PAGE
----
Pieter-Rim de Kroon on Silence of the Tides

Pieter-Rim de Kroon is an award-winning director, cinematographer and producer. His Dancin’ The Camera is about a tap dancer magically tranported inside an antique Parvo L. He shot most of My Old Handcranked Camera with a restored 1900s Kine-Messter. My friend Ruud Dobber of Vocas introduced us because Pieter- Rim just completed Silence of the Tides, an epic feature documentary on which he was director, co-writer and second cameraman. 

Pieter-Rim describes Silence of the Tides as “a cinematic portrait of the largest tidal wetlands in the world, the Wadden Sea. The film plays witness to the rough yet fragile relationship between people and nature as it pulsates with the inhaling and exhaling of the tides. It’s a hypnotizing large screen look into the cycles and contrasts of the seasons: life and death, storm and silence, the masses and the individual. All this is set against a larger than life backdrop of sky, water, wind, mist and constantly changing light.”

The Wadden Sea is a UNESCO World Heritage Site. It is the largest unbroken system of intertidal sandbars and mud flats in the world, consisting of tidal channels, shoals, sea-grass meadows, mussel beds, salt marshes, estuaries, beaches and dunes.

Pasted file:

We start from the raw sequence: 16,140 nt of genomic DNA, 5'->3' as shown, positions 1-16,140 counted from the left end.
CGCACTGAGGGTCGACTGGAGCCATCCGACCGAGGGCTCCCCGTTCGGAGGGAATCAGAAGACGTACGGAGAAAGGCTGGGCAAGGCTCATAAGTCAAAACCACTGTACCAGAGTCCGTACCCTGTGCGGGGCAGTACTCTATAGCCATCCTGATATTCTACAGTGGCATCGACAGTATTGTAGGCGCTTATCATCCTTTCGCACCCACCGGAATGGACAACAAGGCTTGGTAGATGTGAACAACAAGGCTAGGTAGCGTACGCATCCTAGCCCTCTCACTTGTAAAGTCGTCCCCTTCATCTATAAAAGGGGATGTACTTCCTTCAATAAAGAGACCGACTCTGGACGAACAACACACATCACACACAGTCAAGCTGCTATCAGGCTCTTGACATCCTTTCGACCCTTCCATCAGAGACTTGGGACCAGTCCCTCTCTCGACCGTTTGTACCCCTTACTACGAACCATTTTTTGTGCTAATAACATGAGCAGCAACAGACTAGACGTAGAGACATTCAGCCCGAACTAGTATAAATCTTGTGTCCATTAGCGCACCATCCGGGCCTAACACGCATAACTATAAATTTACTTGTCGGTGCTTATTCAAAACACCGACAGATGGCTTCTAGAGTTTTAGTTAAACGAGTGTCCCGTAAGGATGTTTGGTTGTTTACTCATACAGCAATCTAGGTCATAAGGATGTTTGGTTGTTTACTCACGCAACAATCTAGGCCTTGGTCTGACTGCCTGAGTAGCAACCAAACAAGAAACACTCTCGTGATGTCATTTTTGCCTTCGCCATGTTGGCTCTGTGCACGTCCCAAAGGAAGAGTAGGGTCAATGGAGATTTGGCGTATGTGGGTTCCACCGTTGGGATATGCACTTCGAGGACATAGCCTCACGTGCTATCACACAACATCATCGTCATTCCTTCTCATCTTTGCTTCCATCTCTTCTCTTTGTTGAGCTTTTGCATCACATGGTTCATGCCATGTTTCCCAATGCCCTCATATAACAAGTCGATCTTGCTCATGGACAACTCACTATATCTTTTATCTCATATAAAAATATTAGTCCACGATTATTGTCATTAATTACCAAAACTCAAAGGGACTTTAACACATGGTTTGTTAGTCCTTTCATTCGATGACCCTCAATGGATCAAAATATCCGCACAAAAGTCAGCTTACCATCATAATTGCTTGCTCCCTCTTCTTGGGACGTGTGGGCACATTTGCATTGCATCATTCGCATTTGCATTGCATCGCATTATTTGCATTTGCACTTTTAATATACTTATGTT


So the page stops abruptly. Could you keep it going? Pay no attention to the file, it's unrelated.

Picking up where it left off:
Here is the story of the making of the film: sky, mud, sand, cameras, lenses and a very resilient crew. Pieter-Rim is such a good story-teller, my questions have been replaced with titles.

Background

Pieter-Rim de Kroon: It started towards the end of 2016. A number of people were interested in doing a film project about the international Wadden Sea area. One of them was the Dutch Wadden Sea Fund, which is linked to the Dutch Film Fund. They invited pitches for a film. I was called by my producer at Windmill Film, Annemiek Van Der Hell.

I had visited the Wadden area many times in the past and had been thinking for many years about this concept. And that brings us to the basic concept of the film, Silence of the Tides, and the story of a tidal process that happens there every six hours. I see this tidal process as a breathing in and breathing out process, low tide and high tide, ebb and flood. This breathing cycle is the main subject and the constant awareness of this process makes it the main character of the film.
It’s not a traditional documentary: no dialogue, no interviews, no voice-over, no narration, not even music. It has everything to do with observation. I like to call it radical observation.

Silence of the Tides is a film about the relationship between people and nature. So human beings play an important role. We meet all different kinds of characters on the islands and in the middle of the Wadden Sea. Everybody relates to the quality of life in this area and its tidal process.

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